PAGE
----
Protect Your Pocketbooks – Take a Stand Against Unjust Regulations

To The Editor:

An important issue is brewing at the Oklahoma Department of Environmental Quality (OKDEQ) and it’s about to have a major impact on your family’s budget. The OKDEQ is poised to rubber stamp a rule making process that will forcibly mandate a major Oklahoma energy provider to switch the fuels they use to generate electricity. That sounds simple enough, but it’s a decision, agreed upon by unelected bureaucrats that will raise your family’s electric rates by at least 12 percent. Some estimates are as much as 20 percemt, that’s a rate increase of $200 or more per Oklahoma household.

What makes this issue so important, are the methods being used to get a deal done. It’s a little-known scheme called sue and settle.” A group sues a utility, private company or even a charity in hopes of settling the case out of court and getting their way.

In this case, the Sierra Club’s environmental extremists are working with the Obama EPA to force fuel switching, which will raise our electric rates. They’re relying on a term called “Regional Haze” and citing the Wichita Wildlife Mountain Refuge, and we all know this is purely a political ploy to push green energy on Oklahoma and waste hundreds of millions of taxpayer dollars.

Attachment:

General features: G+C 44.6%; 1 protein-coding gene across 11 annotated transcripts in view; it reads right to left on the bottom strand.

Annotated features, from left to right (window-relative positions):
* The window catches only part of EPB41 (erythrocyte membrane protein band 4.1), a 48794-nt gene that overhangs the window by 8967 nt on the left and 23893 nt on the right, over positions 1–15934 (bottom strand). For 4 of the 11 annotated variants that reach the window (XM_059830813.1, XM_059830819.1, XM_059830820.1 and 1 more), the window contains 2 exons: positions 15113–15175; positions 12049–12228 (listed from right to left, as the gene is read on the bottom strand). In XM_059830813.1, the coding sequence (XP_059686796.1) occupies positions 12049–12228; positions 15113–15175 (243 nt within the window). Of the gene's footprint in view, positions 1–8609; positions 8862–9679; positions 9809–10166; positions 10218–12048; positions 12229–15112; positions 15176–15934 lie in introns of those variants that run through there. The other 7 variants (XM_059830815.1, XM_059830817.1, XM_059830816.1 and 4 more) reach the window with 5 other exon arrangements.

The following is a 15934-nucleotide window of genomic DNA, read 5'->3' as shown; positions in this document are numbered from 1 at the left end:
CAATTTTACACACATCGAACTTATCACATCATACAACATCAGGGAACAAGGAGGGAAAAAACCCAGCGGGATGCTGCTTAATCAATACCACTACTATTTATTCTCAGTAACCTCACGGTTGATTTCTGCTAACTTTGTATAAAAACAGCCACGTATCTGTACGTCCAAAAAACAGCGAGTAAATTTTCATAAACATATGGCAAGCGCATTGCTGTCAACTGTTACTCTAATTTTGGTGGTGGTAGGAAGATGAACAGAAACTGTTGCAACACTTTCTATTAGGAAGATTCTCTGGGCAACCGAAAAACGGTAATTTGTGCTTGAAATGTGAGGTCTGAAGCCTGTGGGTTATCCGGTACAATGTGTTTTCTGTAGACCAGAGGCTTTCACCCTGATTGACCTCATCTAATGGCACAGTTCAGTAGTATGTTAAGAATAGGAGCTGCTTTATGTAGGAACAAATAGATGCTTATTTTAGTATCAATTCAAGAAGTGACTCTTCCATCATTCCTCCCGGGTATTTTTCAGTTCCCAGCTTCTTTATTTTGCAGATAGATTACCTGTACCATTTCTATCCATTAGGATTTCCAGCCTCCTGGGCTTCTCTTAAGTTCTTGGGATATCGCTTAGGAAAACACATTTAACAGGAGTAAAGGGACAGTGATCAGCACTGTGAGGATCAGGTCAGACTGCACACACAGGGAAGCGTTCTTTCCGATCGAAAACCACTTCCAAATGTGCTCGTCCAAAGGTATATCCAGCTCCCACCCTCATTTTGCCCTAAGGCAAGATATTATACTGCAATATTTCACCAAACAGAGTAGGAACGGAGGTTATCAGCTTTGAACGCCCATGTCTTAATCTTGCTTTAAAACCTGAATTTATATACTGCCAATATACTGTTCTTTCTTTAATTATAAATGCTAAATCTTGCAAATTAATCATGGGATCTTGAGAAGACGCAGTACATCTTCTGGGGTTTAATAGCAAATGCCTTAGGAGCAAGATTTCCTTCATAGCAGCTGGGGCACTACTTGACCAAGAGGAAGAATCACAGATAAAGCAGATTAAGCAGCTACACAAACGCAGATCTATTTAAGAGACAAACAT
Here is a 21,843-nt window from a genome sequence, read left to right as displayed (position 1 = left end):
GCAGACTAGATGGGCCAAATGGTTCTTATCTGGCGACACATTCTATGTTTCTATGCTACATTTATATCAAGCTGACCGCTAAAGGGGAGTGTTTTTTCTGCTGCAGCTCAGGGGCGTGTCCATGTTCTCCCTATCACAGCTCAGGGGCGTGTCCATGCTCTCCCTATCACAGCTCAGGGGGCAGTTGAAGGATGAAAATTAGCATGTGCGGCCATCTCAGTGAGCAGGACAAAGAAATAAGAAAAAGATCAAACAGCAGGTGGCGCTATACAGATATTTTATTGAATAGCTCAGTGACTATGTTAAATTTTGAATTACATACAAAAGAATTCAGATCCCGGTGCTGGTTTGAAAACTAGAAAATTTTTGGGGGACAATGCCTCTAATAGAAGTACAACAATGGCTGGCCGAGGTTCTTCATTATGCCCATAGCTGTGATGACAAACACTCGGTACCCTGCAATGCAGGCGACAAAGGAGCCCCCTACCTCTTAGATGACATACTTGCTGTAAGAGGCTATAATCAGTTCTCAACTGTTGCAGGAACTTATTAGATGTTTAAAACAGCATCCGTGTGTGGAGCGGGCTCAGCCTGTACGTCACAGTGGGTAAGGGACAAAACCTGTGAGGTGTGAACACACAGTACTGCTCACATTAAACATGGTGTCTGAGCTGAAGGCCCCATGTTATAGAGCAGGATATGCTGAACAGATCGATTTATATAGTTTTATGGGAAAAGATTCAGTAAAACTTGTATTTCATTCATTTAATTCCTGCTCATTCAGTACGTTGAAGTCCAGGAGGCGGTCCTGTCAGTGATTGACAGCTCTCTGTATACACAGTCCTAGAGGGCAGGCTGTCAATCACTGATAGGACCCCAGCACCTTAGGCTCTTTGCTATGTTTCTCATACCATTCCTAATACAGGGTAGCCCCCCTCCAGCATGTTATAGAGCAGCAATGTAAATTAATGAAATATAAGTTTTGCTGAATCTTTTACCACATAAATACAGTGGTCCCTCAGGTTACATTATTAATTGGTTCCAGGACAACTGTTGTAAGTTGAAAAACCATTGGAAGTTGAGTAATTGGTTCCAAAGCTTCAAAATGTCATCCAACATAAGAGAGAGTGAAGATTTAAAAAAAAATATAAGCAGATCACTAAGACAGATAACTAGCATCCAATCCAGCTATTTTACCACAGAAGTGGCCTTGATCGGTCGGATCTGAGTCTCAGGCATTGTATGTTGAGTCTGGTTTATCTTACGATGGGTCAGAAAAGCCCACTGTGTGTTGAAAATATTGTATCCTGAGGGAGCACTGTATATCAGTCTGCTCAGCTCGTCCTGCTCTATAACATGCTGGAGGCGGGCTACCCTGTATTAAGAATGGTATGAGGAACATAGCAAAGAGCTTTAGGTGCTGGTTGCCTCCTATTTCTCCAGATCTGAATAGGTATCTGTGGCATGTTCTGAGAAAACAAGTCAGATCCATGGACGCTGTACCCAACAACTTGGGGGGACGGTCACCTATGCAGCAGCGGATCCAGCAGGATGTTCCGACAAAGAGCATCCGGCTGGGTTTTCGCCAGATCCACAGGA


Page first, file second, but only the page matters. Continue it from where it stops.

What’s important: these electric plants are being forced to incur hundreds of millions of dollars in costs and those costs are passed along to you through rate hikes for no good reason. Regional haze is not a measurable standard and does not affect your health. It’s a visibility standard for our national parks. But the Sierra Club is using regional haze as part of the plan to “sue-and-settle.

What’s at issue is the heavy hand of the federal government coming in to our communities and forcing our utilities to adhere to unrealistic standards along with a billion-dollar price tag, which we have to pick up.

Currently, the OKDEQ is welcoming public comment on this very issue. Our organization is encouraging electricity ratepayers like you to contact the OKDEQ and express your concerns about plans to raise your rates.  I encourage you to contact your elected officials and the Oklahoma Department of Environmental Quality and discourage them from agreeing to rubber-stamp the state implementation plan for our utilities. 

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